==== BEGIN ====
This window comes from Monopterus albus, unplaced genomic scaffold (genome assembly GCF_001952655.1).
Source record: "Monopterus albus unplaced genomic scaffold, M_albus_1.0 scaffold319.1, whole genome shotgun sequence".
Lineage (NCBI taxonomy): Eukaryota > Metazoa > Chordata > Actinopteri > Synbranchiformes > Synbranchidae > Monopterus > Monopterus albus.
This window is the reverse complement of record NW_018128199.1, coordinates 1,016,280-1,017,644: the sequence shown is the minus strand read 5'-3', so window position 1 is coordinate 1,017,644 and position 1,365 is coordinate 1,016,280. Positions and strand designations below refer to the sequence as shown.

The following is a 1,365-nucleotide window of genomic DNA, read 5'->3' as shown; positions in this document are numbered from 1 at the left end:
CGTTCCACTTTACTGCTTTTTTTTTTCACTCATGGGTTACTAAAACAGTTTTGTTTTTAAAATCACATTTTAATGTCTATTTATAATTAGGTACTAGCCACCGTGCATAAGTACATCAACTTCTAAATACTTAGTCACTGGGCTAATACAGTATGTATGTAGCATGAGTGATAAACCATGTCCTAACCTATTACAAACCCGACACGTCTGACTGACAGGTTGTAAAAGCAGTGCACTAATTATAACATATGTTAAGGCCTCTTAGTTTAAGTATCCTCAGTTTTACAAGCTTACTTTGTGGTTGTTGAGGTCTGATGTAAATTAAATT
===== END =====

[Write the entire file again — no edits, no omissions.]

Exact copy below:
This window comes from Monopterus albus, unplaced genomic scaffold (genome assembly GCF_001952655.1).
Source record: "Monopterus albus unplaced genomic scaffold, M_albus_1.0 scaffold319.1, whole genome shotgun sequence".
Lineage (NCBI taxonomy): Eukaryota > Metazoa > Chordata > Actinopteri > Synbranchiformes > Synbranchidae > Monopterus > Monopterus albus.
This window is the reverse complement of record NW_018128199.1, coordinates 1,016,280-1,017,644: the sequence shown is the minus strand read 5'-3', so window position 1 is coordinate 1,017,644 and position 1,365 is coordinate 1,016,280. Positions and strand designations below refer to the sequence as shown.

The following is a 1,365-nucleotide window of genomic DNA, read 5'->3' as shown; positions in this document are numbered from 1 at the left end:
CGTTCCACTTTACTGCTTTTTTTTTTCACTCATGGGTTACTAAAACAGTTTTGTTTTTAAAATCACATTTTAATGTCTATTTATAATTAGGTACTAGCCACCGTGCATAAGTACATCAACTTCTAAATACTTAGTCACTGGGCTAATACAGTATGTATGTAGCATGAGTGATAAACCATGTCCTAACCTATTACAAACCCGACACGTCTGACTGACAGGTTGTAAAAGCAGTGCACTAATTATAACATATGTTAAGGCCTCTTAGTTTAAGTATCCTCAGTTTTACAAGCTTACTTTGTGGTTGTTGAGGTCTGATGTAAATTAAATT